Nonetheless, it is also quite likely that the relatives’ protestations are sincere. First, the plotters might conceal their true purpose to prevent a thwarting of their “sacred missions.” Second, the families may refuse to acknowledge the signs that did exist and to admit the possibility that their loved one is about to self-destruct while dispensing tragedy and pain all around. The intimates’ need for cognitive closure may have led them to stick to their preconceived image of their friend or relative as a regular person who could never commit such an atrocity. Most intriguingly, the family may refuse to accept the alienation and strangeness that radicalization of their kin represents.

Confronting a friend or family member’s alienation is psychologically taxing. It requires recognizing that he or she has turned into an “alien” of sorts, thoroughly altered from the person once known and loved. The alienated individual disrupts their “shared reality” with his or her new beliefs. Such a change casts doubt on the validity of that “reality” and ushers in angst and uncertainty about its fundamental premises. It means that their intimate has crossed over to the “dark side,” defected from the social network and relinquished its cherished values and perspectives.

Such person is all but lost to his family and friends, no longer self-identifying as one of theirs. Understandably, these thoughts are frightening and painful to the remaining members of the social net. The thoughts are banished from mind and repressed out of hand.

And yet the evidence is often out there, if only one bothered to look. A study of lone-wolf attackers suggests that in the majority of cases (64 percent), family and friends were aware in retrospect of the individual’s intent to engage in deadly activities. Similarly, in school shooting cases, family and friends were aware of the shooter’s intentions a whopping 81 percent of the time. It is not that perpetrators’ intimates don’t know — rather, it’s that often they don’t take the would-be extremists at their word.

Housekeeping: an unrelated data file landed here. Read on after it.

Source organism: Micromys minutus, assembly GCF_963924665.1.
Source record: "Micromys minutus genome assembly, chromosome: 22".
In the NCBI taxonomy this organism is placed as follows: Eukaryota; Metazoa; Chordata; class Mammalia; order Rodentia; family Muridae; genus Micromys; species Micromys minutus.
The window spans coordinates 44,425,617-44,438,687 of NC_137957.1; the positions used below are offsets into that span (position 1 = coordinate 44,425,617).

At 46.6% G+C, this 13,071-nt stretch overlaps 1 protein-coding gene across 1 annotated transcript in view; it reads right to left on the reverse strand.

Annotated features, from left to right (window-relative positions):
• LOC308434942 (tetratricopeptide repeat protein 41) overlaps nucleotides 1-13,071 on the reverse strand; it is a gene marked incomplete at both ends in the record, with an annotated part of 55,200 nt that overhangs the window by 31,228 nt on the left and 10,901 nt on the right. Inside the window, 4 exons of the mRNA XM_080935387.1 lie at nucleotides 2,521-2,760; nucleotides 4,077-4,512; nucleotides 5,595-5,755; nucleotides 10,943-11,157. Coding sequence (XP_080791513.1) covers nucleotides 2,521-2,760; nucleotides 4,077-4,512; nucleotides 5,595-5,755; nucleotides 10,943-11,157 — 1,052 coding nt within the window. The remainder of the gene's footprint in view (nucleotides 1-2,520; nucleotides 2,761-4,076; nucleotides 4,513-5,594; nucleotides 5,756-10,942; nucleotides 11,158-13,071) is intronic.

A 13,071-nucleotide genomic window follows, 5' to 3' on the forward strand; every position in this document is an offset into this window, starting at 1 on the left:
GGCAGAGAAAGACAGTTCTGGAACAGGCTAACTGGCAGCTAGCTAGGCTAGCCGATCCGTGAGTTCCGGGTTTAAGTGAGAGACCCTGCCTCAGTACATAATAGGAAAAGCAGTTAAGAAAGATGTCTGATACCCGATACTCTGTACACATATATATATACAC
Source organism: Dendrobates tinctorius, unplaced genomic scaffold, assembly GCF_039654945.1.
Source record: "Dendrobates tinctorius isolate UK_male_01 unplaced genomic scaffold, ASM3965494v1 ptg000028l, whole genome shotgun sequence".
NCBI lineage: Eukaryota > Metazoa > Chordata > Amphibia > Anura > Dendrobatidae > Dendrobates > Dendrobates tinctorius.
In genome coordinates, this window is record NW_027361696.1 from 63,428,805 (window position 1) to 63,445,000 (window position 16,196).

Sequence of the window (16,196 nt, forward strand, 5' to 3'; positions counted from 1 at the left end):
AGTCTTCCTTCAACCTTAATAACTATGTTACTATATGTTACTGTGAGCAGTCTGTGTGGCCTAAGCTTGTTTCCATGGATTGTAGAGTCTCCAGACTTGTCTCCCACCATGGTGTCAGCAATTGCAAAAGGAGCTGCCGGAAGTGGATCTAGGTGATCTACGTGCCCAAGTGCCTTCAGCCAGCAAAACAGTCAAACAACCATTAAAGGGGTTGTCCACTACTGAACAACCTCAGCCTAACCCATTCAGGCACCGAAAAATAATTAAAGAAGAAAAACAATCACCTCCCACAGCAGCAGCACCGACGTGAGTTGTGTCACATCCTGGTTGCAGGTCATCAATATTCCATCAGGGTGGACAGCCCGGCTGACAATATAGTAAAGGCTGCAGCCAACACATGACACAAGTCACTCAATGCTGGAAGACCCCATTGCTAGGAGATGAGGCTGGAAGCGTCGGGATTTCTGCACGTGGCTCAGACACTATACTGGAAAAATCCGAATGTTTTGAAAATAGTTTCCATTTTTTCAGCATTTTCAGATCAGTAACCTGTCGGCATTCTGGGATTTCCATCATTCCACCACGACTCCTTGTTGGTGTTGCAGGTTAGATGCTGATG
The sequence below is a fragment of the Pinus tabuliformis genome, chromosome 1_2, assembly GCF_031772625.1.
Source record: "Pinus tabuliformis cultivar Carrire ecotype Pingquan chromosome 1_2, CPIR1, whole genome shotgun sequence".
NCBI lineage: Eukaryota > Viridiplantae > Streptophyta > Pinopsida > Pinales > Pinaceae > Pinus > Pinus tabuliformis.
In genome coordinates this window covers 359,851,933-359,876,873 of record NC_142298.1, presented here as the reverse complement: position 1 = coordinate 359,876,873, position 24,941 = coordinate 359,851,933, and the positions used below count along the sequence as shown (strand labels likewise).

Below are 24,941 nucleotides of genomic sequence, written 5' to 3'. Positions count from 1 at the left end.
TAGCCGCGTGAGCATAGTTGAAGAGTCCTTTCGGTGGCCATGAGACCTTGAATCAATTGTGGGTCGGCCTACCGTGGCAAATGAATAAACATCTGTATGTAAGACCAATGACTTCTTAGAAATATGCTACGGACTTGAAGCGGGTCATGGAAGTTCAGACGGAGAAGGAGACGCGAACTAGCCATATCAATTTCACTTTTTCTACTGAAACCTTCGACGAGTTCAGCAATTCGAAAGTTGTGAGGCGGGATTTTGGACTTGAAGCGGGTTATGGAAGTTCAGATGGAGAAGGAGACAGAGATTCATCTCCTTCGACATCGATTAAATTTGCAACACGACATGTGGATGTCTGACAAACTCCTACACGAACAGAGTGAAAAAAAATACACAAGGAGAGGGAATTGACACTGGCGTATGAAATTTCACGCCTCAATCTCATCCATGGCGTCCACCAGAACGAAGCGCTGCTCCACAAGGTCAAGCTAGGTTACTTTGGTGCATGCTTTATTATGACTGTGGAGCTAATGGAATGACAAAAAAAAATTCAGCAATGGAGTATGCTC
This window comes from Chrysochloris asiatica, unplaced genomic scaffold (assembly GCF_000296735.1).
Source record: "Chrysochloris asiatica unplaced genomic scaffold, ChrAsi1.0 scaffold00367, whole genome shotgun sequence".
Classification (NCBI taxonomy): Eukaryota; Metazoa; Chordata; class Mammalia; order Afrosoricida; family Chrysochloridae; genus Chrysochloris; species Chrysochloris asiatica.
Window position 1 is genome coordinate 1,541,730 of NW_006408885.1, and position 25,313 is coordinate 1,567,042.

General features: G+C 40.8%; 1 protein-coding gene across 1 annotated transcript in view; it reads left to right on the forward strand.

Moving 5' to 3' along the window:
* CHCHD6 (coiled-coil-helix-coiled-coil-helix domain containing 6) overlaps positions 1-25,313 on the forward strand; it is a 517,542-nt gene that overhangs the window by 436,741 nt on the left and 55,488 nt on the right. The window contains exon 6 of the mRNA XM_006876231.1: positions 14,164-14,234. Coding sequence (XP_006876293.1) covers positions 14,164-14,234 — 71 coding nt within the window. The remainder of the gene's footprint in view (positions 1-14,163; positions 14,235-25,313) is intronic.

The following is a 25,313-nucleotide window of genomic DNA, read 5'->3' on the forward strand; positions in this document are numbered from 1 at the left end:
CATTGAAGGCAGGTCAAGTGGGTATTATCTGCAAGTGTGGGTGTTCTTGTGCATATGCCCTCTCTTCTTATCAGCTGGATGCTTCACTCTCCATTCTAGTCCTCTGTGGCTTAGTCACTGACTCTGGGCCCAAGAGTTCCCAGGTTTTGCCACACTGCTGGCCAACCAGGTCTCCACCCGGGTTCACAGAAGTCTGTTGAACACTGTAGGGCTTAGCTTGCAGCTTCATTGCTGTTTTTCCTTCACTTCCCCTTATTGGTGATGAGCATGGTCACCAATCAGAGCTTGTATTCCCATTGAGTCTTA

Violent extremists’ flight under the radar can only be thwarted by increased vigilance on part of family and friends. They often have tacit, if repressed, awareness of their loved one’s intentions; they know more than they can tell. The challenge, therefore, is to work with social networks of youths at risk of radicalization, increase their sensitivity to signs of impending disaster and facilitate a recognition of their own need for closure that impedes their readiness to “say something” when “seeing something.” The lone-wolf attacks inspired by fanatical extremism target each and every one of us. Sitting on the sidelines is no longer an option. We must all actively mobilize to fight the extremist threat any way we can.

Editor’s Note: This column has been updated to reflect events in San Bernardino, California.

4 comments

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Or, perhaps the families do such a lousy job of being connected with their children, they have no idea what’s going on. Would not surprise me in the USA.

Posted by EyeForget | Report as abusive

We need to focus happy and piece full life

Posted by devdelhi21 | Report as abusive

They know.

Posted by Solidar | Report as abusive

Why are these articles always about the families and not about the person who sold them 4 assault rifles and 6,000 rounds of ammunition. Is that guy seriously trying to say….”I had no idea. He seemed normal. He was a cash buyer…”

Posted by Solidar | Report as abusive